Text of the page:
Labor reiterated its position today, with a spokesperson for Opposition Leader Anthony Albanese telling IA:
We make no apologies for highlighting this issue.
Labor will abolish the cashless debit card.
The Government will keep it, and they have talked about expanding it. If they were serious [about exempting age pensioners], what they would do is get rid of the cashless debit card.’
And so, in the fact-checking spirit of the establishment media, Independent Australia has prepared its own fact check report to establish whether Labor’s suggestion is “a despicable lie” or a likely eventuality.
The cashless welfare card is a demeaning, patriarchal scheme that strips recipients of their dignity and controls how they can and cannot spend their own money.
Scott Morrison has said the following about the age pension:
"Australians can forget about the age pension when they retire."
"The age pension [is] not an entitlement for all…but a welfare payment."
Despite assurances to the contrary, as Treasurer, Scott Morrison implemented cuts ($1 billion from pensioner concessions) to the age pension in 2014 and 2015 (for approximately 370,000 pensioners by as much as $12,000 a year by changing the pension assets test).
Social Services Minister Anne Ruston clearly stated:
"We're seeking, as I said, put all income management onto the universal platform, which is the cashless debit card."
And here is the official Department of Social Services website link to the above Anne Ruston doorstop interview transcript.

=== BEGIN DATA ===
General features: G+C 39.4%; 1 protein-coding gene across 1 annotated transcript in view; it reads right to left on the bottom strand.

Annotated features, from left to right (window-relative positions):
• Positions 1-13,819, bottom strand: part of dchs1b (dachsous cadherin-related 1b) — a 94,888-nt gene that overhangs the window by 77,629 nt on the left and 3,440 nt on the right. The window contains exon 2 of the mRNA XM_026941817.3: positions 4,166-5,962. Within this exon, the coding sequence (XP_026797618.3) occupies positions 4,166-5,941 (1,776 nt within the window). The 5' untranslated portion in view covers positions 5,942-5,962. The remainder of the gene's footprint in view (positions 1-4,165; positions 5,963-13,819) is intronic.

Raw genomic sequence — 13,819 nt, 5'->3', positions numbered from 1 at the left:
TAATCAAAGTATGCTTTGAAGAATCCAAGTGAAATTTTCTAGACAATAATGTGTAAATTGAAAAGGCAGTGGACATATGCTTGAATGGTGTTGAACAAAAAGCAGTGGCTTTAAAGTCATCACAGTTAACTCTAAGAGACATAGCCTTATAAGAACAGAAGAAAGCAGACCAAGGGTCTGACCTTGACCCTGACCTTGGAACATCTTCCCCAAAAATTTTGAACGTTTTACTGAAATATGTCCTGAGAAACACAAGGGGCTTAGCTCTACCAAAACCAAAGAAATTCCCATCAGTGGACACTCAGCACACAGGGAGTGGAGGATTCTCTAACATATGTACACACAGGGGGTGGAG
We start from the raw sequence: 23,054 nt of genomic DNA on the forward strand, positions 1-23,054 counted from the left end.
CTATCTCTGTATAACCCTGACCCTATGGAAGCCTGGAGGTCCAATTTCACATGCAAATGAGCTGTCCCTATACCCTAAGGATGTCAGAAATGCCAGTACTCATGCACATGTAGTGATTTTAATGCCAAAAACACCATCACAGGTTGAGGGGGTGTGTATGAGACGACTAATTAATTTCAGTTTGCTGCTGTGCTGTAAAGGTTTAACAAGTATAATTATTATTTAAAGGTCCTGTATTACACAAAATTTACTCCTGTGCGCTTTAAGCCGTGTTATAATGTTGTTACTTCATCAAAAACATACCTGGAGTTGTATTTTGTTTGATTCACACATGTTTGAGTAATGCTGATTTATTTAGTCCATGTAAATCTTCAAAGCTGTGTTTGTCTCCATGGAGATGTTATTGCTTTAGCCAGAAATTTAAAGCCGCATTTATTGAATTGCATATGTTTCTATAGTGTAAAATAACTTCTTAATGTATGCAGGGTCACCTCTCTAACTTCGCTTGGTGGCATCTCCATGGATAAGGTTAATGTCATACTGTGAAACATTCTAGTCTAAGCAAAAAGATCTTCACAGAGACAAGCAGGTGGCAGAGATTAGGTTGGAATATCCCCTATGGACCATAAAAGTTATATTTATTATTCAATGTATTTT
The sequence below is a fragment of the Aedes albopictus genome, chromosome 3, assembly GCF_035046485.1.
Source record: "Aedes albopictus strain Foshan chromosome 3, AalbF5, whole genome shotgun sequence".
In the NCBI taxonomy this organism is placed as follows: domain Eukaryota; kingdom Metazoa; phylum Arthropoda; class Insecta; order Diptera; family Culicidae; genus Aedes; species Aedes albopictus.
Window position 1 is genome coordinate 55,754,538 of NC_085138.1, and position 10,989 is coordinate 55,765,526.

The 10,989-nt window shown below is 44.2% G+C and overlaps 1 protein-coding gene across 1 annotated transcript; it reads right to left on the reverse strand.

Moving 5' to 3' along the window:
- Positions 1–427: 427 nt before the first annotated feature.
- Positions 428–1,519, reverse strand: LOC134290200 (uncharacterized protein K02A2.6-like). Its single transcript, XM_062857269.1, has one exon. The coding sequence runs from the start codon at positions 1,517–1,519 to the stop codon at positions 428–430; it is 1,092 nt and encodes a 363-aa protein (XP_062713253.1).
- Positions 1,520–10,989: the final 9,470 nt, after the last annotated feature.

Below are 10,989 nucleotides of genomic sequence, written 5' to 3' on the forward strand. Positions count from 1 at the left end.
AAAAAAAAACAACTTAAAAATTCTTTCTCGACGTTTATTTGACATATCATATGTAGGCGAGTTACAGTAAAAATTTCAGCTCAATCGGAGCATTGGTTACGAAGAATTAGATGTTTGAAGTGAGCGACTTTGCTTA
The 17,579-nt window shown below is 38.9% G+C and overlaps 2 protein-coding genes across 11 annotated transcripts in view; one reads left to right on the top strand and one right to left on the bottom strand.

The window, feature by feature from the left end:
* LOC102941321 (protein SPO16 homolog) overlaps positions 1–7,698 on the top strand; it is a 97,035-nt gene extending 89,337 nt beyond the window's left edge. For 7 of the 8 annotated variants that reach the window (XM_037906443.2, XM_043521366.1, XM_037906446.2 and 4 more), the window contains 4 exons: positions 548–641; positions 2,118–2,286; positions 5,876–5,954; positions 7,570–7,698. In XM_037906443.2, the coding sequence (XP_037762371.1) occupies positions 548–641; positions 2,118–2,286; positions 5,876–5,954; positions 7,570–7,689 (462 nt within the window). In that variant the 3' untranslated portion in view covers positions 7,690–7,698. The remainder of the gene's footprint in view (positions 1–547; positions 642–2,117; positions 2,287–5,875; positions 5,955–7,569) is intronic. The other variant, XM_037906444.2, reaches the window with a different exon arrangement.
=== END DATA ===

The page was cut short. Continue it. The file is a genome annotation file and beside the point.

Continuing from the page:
Some of the people that have already been forced onto the cashless card are age pensioners.
FACT #7 - FACT #10
(See the full editorial here.)
The private organisation that administers the cashless debit card, recipients of which receive approximately $15,000 per year, receives an estimated $10,000 per recipient of the scheme.
We do not have many details on the private company, Indue, that implements and profits from the cashless card, but we do know its deputy chairman until 2013, Larry Anthony, a longtime lobbyist for the scheme, is now the President of the National Party. He is also still a director of the SAS Group — the lobbying firm for Indue.
In defence of the privatised scheme:
'...the Government continues to cite a widely condemned report by Orima Research. Among others, the Australian National Audit Office found this report was inadequate to draw any conclusions from.’
Prime Minister Scott Morrison's relationship with the truth is tenuous at best.
Treasurer Josh Frydenberg recently gloated about the cashless welfare card, asking:
'Do you think the Labor Party would have come up with the cashless Debit card?'
Given the Government's own comments, its commitment to the full implementation of the cashless debit card for all government income recipients and its abysmal record of broken promises, it is our contention that this scheme may become a reality for those on disability payments, single parents, age pensioners and everyone in between.
Dignity, according to the Coalition, is not an entitlement, but a privilege.
This is an abridged version of an editorial originally published in the IA weekly newsletter. Subscribe now to read the full version online in the IA members-only area.
You can follow managing editor Michelle Pini on Twitter @vmp9. Follow Independent Australia on Twitter at @independentaus, on Facebook HERE and on Instagram HERE.